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Tax Implications of Rebalancing (1 Viewer)

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Newbie here. Started investing in ASX via Commsec in early 2020, with a view to early retirement.

If I want to rebalance, and this involves trimming a position / selling some stock to buy another, would this incur capital gains tax if the cash doesn't leave my brokerage account?

Am I better off sticking to a buy-only strategy to maintain the desired allocations?
 
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Newbie here. Started investing in ASX via Commsec in early 2020, with a view to early retirement.

If I want to rebalance, and this involves trimming a position / selling some stock to buy another, would this incur capital gains tax if the cash doesn't leave my brokerage account?

Am I better off sticking to a buy-only strategy to maintain the desired allocations?

any profits/losses from any sale of an asset is taxed. The fact it is in a brokerage account doesn't change this fact.

whether its 'capital gains' is determined by how long the asset has been held. otherwise it is likely 'income' like most trading.

sticking to 'buy and hold' purely for tax reasons doesn't sound like a strategy to me. eventually you have to pay tax anyway. i would be looking at maximising my return, not putting off paying tax until a later date.

seek professional tax advice for whatever specific circumstance you have. none of us here really know what your situation is so advice will change based on your circumstances.
 
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eject, whenever you enter/exit a position, its triggers a tax event. It doesn't matter where the cash goes. I strongly suggest you learn the tax implications of your trades. There's a plethora of information here to help guide you and using the search engine will guide you to what's needed.
good luck on your journey and hope to see more posts in the future
 
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whenever you enter/exit a position, its triggers a tax event.
In the context of long-term investing (not trading), what tax event is relevant when you enter a position? I was under the impression that only selling was taxable.
 
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In the context of long-term investing (not trading), what tax event is relevant when you enter a position? I was under the impression that only selling was taxable.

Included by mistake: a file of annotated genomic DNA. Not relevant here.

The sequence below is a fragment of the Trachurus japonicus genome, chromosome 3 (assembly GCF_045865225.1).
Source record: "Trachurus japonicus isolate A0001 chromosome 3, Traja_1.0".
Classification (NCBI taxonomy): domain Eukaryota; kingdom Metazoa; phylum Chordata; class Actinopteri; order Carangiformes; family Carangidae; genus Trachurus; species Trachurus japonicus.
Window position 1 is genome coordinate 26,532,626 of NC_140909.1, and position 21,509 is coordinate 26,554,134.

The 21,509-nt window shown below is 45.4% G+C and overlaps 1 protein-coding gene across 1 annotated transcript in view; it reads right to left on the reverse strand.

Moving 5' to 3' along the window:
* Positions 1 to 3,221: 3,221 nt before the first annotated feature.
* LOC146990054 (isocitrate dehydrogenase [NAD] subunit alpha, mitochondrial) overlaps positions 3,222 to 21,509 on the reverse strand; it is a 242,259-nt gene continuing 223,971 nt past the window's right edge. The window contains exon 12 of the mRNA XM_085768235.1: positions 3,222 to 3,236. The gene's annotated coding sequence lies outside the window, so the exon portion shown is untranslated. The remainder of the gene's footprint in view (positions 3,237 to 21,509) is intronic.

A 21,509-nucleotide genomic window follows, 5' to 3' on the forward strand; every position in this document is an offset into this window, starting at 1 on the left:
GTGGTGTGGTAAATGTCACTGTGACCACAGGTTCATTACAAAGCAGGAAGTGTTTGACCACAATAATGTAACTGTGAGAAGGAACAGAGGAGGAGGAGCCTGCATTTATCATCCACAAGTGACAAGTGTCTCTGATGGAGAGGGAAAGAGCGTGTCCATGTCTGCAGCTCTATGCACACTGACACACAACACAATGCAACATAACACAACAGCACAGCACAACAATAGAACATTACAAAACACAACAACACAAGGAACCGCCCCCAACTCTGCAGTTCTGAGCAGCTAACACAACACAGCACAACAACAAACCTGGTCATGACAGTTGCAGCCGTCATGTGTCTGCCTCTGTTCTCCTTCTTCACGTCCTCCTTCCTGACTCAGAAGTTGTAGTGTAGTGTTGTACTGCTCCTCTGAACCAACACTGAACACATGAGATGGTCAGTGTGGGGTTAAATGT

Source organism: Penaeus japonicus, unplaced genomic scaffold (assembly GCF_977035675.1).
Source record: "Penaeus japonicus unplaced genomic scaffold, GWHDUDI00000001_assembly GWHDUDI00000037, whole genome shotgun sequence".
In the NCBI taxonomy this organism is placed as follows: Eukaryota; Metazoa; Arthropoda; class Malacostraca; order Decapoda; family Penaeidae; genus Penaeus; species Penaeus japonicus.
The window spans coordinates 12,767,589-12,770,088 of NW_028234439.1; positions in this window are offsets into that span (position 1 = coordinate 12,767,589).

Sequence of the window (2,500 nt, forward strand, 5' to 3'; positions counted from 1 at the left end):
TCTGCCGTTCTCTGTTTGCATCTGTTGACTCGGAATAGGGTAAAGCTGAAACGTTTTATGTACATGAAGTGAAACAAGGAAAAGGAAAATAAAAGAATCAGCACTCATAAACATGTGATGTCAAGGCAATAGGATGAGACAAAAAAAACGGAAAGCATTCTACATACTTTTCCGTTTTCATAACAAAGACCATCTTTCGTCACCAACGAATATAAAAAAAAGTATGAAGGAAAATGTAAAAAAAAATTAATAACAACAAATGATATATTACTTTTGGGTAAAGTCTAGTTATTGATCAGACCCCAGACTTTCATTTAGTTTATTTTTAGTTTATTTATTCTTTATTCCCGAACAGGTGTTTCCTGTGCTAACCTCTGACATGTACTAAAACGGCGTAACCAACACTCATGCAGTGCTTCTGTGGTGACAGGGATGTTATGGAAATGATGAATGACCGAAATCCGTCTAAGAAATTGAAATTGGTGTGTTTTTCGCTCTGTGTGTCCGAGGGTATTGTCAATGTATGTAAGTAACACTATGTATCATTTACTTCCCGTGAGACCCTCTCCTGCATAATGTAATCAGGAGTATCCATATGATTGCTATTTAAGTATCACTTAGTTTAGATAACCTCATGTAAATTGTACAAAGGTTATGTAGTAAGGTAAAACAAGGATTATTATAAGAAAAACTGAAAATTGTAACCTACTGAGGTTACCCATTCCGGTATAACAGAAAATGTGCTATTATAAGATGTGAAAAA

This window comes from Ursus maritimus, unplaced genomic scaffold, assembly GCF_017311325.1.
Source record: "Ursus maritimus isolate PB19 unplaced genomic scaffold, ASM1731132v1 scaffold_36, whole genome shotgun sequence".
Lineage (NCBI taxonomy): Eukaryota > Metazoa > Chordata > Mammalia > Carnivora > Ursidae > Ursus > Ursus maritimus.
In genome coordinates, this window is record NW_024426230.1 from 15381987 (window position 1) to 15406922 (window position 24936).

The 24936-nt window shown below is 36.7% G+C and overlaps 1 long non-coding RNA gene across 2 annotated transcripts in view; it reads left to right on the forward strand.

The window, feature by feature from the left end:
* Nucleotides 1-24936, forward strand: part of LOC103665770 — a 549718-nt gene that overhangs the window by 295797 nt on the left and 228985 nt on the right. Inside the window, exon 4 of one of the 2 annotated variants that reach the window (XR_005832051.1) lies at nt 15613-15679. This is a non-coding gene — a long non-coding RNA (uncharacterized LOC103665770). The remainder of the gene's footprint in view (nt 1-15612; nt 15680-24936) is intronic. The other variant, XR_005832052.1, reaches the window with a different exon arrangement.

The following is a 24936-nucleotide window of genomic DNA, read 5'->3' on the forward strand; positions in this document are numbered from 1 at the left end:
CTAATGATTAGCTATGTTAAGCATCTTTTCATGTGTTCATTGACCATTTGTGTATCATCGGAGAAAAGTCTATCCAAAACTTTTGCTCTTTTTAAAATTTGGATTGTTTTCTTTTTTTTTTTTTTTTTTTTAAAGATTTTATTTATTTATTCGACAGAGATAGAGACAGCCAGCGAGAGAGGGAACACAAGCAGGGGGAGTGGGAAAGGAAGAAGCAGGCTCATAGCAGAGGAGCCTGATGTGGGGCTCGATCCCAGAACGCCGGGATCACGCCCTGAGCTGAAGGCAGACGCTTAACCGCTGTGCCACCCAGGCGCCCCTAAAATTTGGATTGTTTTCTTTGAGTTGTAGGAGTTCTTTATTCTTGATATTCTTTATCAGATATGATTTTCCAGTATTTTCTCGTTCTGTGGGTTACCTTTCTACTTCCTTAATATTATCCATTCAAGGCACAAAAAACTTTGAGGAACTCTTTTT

the date and price you buy it (important for sale later on). and GST.
 
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In the context of long-term investing (not trading), what tax event is relevant when you enter a position? I was under the impression that only selling was taxable.
when you enter, the "tax event" is NOT a tax to pay but the start of the clock, and the price the basis for CG
You need to record these carefully and have proof if need be in case of a tax audit (up to several years post the sale of that packet);
Example
you buy shares tomorrow, sell them in 5 years, and get a tax audit 3y later: the ATO might want to see the proof of your purchase=> aka you need to keep these records/paper for the whole 8y ..basically until you sell...
 
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thanks to Warr87 and qldfrog for explaining what i was referring to.

I was in a hurry to get out the door as i read your question and noticed that 35 people had viewed your post and no-one had responded with an answer. I thought that was a bit rude as it's an easy question, my response wasn't very clear and my apologies for that.
NB: As i had finished my post and put it up, i then noticed Warr87 had responded as i was typing
 
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I have a question that is relevant to the original post also.

I have not found myself in this scenario yet but no doubt I will:

Buying 2 parcels of shares, then selling 1 parcel when it is held for over 12 months (50% cgt discount) while second parcel is held less then 12 months.

E.g

I buy 500 shares in company X on Jan 1 2020

I buy 500 More. shares in company X on Jan 1 2021

I now hold total 1000 shares in company X

Both parcels are higher in value on Feb 1 2021 so I decide to sell 500 shares.

Obviously I get to chose to sell the 500 that I purchased on Jan 1 2020 and held for 13 months, therefore pay only 50% cgt? Is my assumption correct, simple as that? Usually with ato its not..
 

So_Cynical

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E.g

I buy 500 shares in company X on Jan 1 2020

I buy 500 More. shares in company X on Jan 1 2021

I now hold total 1000 shares in company X

Both parcels are higher in value on Feb 1 2021 so I decide to sell 500 shares.

Obviously I get to chose to sell the 500 that I purchased on Jan 1 2020 and held for 13 months, therefore pay only 50% cgt? Is my assumption correct, simple as that?

Yes - Simple as that.
 

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